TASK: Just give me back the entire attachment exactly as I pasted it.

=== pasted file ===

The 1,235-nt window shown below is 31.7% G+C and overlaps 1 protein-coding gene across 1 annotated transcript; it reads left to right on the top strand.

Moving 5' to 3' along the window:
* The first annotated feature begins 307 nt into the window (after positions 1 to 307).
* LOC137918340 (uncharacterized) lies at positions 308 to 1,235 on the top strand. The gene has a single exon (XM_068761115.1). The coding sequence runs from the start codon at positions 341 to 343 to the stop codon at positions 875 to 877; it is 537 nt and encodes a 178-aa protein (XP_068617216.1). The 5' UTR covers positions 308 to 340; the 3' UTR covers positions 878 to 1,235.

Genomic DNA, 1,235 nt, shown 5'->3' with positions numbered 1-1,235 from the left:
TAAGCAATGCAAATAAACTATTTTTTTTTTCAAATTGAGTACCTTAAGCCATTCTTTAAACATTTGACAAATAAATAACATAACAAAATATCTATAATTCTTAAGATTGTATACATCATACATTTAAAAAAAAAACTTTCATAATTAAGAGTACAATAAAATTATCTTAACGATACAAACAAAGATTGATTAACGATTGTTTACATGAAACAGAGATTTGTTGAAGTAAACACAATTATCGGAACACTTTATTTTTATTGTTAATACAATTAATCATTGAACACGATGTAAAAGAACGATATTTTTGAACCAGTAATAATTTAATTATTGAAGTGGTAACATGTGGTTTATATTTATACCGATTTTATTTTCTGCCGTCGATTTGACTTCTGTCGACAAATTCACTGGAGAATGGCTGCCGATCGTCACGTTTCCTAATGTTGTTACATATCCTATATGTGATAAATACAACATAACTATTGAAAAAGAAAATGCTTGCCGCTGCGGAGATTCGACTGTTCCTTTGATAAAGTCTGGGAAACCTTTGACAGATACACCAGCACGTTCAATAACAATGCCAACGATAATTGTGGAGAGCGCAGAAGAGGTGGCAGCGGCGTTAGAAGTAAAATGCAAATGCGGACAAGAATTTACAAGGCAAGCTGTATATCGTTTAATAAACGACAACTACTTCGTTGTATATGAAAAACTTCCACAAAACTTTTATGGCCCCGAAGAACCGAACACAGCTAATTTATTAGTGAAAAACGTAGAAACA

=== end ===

The 1,235-nt window shown below is 31.7% G+C and overlaps 1 protein-coding gene across 1 annotated transcript; it reads left to right on the top strand.

Moving 5' to 3' along the window:
* The first annotated feature begins 307 nt into the window (after positions 1 to 307).
* LOC137918340 (uncharacterized) lies at positions 308 to 1,235 on the top strand. The gene has a single exon (XM_068761115.1). The coding sequence runs from the start codon at positions 341 to 343 to the stop codon at positions 875 to 877; it is 537 nt and encodes a 178-aa protein (XP_068617216.1). The 5' UTR covers positions 308 to 340; the 3' UTR covers positions 878 to 1,235.

Genomic DNA, 1,235 nt, shown 5'->3' with positions numbered 1-1,235 from the left:
TAAGCAATGCAAATAAACTATTTTTTTTTTCAAATTGAGTACCTTAAGCCATTCTTTAAACATTTGACAAATAAATAACATAACAAAATATCTATAATTCTTAAGATTGTATACATCATACATTTAAAAAAAAAACTTTCATAATTAAGAGTACAATAAAATTATCTTAACGATACAAACAAAGATTGATTAACGATTGTTTACATGAAACAGAGATTTGTTGAAGTAAACACAATTATCGGAACACTTTATTTTTATTGTTAATACAATTAATCATTGAACACGATGTAAAAGAACGATATTTTTGAACCAGTAATAATTTAATTATTGAAGTGGTAACATGTGGTTTATATTTATACCGATTTTATTTTCTGCCGTCGATTTGACTTCTGTCGACAAATTCACTGGAGAATGGCTGCCGATCGTCACGTTTCCTAATGTTGTTACATATCCTATATGTGATAAATACAACATAACTATTGAAAAAGAAAATGCTTGCCGCTGCGGAGATTCGACTGTTCCTTTGATAAAGTCTGGGAAACCTTTGACAGATACACCAGCACGTTCAATAACAATGCCAACGATAATTGTGGAGAGCGCAGAAGAGGTGGCAGCGGCGTTAGAAGTAAAATGCAAATGCGGACAAGAATTTACAAGGCAAGCTGTATATCGTTTAATAAACGACAACTACTTCGTTGTATATGAAAAACTTCCACAAAACTTTTATGGCCCCGAAGAACCGAACACAGCTAATTTATTAGTGAAAAACGTAGAAACA